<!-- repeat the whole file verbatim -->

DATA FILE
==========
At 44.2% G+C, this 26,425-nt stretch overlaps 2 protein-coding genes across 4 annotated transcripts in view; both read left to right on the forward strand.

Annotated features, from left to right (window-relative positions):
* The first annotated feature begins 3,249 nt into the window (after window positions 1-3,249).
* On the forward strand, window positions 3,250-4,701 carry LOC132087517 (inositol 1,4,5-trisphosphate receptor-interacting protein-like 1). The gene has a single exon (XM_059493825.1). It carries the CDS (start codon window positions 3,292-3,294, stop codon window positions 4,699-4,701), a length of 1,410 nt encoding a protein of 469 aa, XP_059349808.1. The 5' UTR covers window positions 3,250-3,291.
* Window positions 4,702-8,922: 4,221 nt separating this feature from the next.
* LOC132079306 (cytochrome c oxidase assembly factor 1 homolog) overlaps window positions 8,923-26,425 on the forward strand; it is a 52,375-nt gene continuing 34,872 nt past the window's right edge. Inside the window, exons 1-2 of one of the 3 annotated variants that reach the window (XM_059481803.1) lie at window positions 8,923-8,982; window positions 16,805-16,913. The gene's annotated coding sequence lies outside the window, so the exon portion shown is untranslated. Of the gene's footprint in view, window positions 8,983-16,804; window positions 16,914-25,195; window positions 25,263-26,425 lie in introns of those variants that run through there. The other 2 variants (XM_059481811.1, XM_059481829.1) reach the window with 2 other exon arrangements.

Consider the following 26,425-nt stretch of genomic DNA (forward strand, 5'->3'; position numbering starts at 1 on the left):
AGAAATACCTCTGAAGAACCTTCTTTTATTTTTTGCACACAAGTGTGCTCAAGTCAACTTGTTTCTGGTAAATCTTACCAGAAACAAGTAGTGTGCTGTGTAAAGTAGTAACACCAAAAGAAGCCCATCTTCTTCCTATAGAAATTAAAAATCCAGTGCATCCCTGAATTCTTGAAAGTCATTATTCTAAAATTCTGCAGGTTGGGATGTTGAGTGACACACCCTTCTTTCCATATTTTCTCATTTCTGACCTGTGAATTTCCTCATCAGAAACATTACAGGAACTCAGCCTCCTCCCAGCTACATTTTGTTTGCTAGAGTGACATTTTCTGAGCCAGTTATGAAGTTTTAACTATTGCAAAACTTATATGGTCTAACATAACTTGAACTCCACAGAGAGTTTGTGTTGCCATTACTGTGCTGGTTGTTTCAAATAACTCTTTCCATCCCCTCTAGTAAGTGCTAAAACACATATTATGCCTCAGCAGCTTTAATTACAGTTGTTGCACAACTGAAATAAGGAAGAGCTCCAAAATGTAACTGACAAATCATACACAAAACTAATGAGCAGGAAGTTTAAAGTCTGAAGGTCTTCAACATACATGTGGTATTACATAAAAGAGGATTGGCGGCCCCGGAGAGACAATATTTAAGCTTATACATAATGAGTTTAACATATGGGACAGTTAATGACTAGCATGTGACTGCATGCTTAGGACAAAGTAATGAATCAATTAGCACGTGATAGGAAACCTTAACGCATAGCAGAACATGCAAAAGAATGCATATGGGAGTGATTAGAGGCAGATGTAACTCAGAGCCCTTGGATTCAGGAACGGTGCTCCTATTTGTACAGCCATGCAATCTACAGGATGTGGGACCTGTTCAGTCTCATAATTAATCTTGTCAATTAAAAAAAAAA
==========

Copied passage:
At 44.2% G+C, this 26,425-nt stretch overlaps 2 protein-coding genes across 4 annotated transcripts in view; both read left to right on the forward strand.

Annotated features, from left to right (window-relative positions):
* The first annotated feature begins 3,249 nt into the window (after window positions 1-3,249).
* On the forward strand, window positions 3,250-4,701 carry LOC132087517 (inositol 1,4,5-trisphosphate receptor-interacting protein-like 1). The gene has a single exon (XM_059493825.1). It carries the CDS (start codon window positions 3,292-3,294, stop codon window positions 4,699-4,701), a length of 1,410 nt encoding a protein of 469 aa, XP_059349808.1. The 5' UTR covers window positions 3,250-3,291.
* Window positions 4,702-8,922: 4,221 nt separating this feature from the next.
* LOC132079306 (cytochrome c oxidase assembly factor 1 homolog) overlaps window positions 8,923-26,425 on the forward strand; it is a 52,375-nt gene continuing 34,872 nt past the window's right edge. Inside the window, exons 1-2 of one of the 3 annotated variants that reach the window (XM_059481803.1) lie at window positions 8,923-8,982; window positions 16,805-16,913. The gene's annotated coding sequence lies outside the window, so the exon portion shown is untranslated. Of the gene's footprint in view, window positions 8,983-16,804; window positions 16,914-25,195; window positions 25,263-26,425 lie in introns of those variants that run through there. The other 2 variants (XM_059481811.1, XM_059481829.1) reach the window with 2 other exon arrangements.

Consider the following 26,425-nt stretch of genomic DNA (forward strand, 5'->3'; position numbering starts at 1 on the left):
AGAAATACCTCTGAAGAACCTTCTTTTATTTTTTGCACACAAGTGTGCTCAAGTCAACTTGTTTCTGGTAAATCTTACCAGAAACAAGTAGTGTGCTGTGTAAAGTAGTAACACCAAAAGAAGCCCATCTTCTTCCTATAGAAATTAAAAATCCAGTGCATCCCTGAATTCTTGAAAGTCATTATTCTAAAATTCTGCAGGTTGGGATGTTGAGTGACACACCCTTCTTTCCATATTTTCTCATTTCTGACCTGTGAATTTCCTCATCAGAAACATTACAGGAACTCAGCCTCCTCCCAGCTACATTTTGTTTGCTAGAGTGACATTTTCTGAGCCAGTTATGAAGTTTTAACTATTGCAAAACTTATATGGTCTAACATAACTTGAACTCCACAGAGAGTTTGTGTTGCCATTACTGTGCTGGTTGTTTCAAATAACTCTTTCCATCCCCTCTAGTAAGTGCTAAAACACATATTATGCCTCAGCAGCTTTAATTACAGTTGTTGCACAACTGAAATAAGGAAGAGCTCCAAAATGTAACTGACAAATCATACACAAAACTAATGAGCAGGAAGTTTAAAGTCTGAAGGTCTTCAACATACATGTGGTATTACATAAAAGAGGATTGGCGGCCCCGGAGAGACAATATTTAAGCTTATACATAATGAGTTTAACATATGGGACAGTTAATGACTAGCATGTGACTGCATGCTTAGGACAAAGTAATGAATCAATTAGCACGTGATAGGAAACCTTAACGCATAGCAGAACATGCAAAAGAATGCATATGGGAGTGATTAGAGGCAGATGTAACTCAGAGCCCTTGGATTCAGGAACGGTGCTCCTATTTGTACAGCCATGCAATCTACAGGATGTGGGACCTGTTCAGTCTCATAATTAATCTTGTCAATTAAAAAAAAAA